Pearl Cleage

Collision 2021: In Conversation with Pearl Cleage {Part 1}

As we get ready to celebrate the 20th Anniversary of the Palefsky Collision Project, we had a chance to sit down and talk to Distinguished Artist in Residence and Collision Project playwright Pearl Cleage. Now in her 11th year as one of the lead creators and mentors for Collision, Pearl reflected on the highlights of connecting with an exceptional group of Atlanta teens each summer and the impact this project has had on her life.

  1. Write down 3 highlights from this past summer.
    I had to do 5! My highlights are: Watching the participants learn to trust each other while watching myself learn to trust the process, watching Rosemary create a movement vocabulary that we could use for the final piece, watching the Colony Square “My Land” flash mob (such courage and craziness!), taking in the Radcliffe Bailey show and the Youth Symphony performance on the same day, and watching the participants find their own words in the script.
  2. Write down top 3 dreams for the Collision Project 
    1. Publication of Collision scripts for use in high schools
    2. More people could be trained to do Collision without losing the transformative essence of the experience.
    3. A budget that would allow for a lighting person
  3. What is the biggest strength of Collision?
    I think the biggest strength of Collision is that it opens the minds and hearts of a group of young people in a way that transforms their lives at a critical moment in their development. The experience encourages honest dialogue and deep listening.
  4. What is the biggest weakness of Collision?
    At first, I would have said it should last another week, but I think the imperative to get going and get it done is part of why it is so wonderfully satisfying when it all comes together. I can’t think of any weaknesses.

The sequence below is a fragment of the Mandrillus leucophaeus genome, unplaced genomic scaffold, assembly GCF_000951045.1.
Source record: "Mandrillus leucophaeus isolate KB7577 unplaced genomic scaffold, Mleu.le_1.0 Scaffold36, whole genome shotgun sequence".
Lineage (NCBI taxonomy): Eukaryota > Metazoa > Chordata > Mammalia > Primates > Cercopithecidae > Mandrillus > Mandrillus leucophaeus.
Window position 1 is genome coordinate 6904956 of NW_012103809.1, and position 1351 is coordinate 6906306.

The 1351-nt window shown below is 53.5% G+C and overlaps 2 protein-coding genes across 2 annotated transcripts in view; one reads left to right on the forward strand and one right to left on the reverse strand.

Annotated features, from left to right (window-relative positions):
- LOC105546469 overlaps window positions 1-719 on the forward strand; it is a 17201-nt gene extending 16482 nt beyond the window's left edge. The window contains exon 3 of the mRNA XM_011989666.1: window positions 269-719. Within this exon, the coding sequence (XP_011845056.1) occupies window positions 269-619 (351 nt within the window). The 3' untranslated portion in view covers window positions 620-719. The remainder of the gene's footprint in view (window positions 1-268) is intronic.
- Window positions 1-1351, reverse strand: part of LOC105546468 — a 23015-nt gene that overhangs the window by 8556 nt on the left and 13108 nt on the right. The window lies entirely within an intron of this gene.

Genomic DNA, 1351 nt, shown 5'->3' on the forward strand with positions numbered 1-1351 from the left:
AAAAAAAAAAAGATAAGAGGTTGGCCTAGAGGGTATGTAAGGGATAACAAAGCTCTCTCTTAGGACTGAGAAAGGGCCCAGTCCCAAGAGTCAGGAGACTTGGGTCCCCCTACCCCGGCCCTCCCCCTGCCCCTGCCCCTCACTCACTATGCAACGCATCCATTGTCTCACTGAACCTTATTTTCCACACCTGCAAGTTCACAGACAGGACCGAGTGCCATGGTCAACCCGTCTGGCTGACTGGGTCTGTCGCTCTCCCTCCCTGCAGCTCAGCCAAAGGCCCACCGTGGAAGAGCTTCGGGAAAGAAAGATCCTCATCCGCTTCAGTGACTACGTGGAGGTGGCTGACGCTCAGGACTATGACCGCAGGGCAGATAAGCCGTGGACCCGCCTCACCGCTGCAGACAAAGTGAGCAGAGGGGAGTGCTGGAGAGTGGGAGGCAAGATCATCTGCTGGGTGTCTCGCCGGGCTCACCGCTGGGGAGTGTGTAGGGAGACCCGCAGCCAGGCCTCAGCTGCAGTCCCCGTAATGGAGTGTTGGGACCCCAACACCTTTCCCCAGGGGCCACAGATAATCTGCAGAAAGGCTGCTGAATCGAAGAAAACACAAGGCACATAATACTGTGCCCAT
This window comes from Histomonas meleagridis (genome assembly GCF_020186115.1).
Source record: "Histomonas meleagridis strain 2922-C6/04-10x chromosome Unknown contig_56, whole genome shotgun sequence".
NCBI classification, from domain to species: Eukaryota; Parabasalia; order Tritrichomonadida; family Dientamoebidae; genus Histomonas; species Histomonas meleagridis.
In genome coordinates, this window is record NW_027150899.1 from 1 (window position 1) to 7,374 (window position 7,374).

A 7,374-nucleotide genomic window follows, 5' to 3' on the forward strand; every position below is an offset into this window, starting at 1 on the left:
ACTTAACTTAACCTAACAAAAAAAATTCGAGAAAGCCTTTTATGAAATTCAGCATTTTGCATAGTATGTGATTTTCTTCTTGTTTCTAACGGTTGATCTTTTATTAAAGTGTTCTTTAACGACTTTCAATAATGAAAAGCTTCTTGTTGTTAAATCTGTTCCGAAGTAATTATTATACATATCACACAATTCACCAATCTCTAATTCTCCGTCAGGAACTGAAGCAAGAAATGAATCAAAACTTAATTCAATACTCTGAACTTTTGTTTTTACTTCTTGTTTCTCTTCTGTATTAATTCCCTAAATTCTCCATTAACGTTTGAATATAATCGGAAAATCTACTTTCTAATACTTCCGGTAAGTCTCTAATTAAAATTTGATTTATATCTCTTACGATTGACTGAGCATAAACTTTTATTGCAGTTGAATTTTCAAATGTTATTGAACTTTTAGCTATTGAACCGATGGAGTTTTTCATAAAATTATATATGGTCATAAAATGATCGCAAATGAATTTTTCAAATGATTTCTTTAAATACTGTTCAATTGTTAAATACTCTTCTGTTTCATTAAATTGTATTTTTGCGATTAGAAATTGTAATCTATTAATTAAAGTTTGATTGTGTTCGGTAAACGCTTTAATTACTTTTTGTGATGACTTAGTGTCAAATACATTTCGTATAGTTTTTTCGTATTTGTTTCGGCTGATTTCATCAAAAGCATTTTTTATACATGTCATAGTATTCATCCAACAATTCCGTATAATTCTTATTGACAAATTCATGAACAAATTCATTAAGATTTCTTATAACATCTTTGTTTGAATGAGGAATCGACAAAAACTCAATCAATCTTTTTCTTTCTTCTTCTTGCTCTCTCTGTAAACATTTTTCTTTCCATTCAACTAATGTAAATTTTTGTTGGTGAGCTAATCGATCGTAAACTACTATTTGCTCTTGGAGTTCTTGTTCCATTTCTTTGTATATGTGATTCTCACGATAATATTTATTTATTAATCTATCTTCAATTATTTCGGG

5. How does Summer Collision influence the rest of the year? The Alliance? The Woodruff?
    It transforms 20 young people. It pushes them to think, to trust, to listen more deeply. Each one of these young people will carry what they’ve learned into the next school year. I believe this is a good thing. I also think the participants will be eager to extend their experience here and participate in other programs. As audience members, as participants in other programs of the Education Department, as performers. In one day during Collision, we worked at the Alliance, went across the courtyard to get a tour of the Radcliffe Bailey exhibit, came back from lunch to enjoy a performance of the Atlanta Youth Symphony. Some of our participants had never been to any museum in their whole lives. Many had never been the Symphony. By exposing them to the rich cultural offerings at the Woodruff, we encourage them to embrace and enjoy the whole place, not just one component. 

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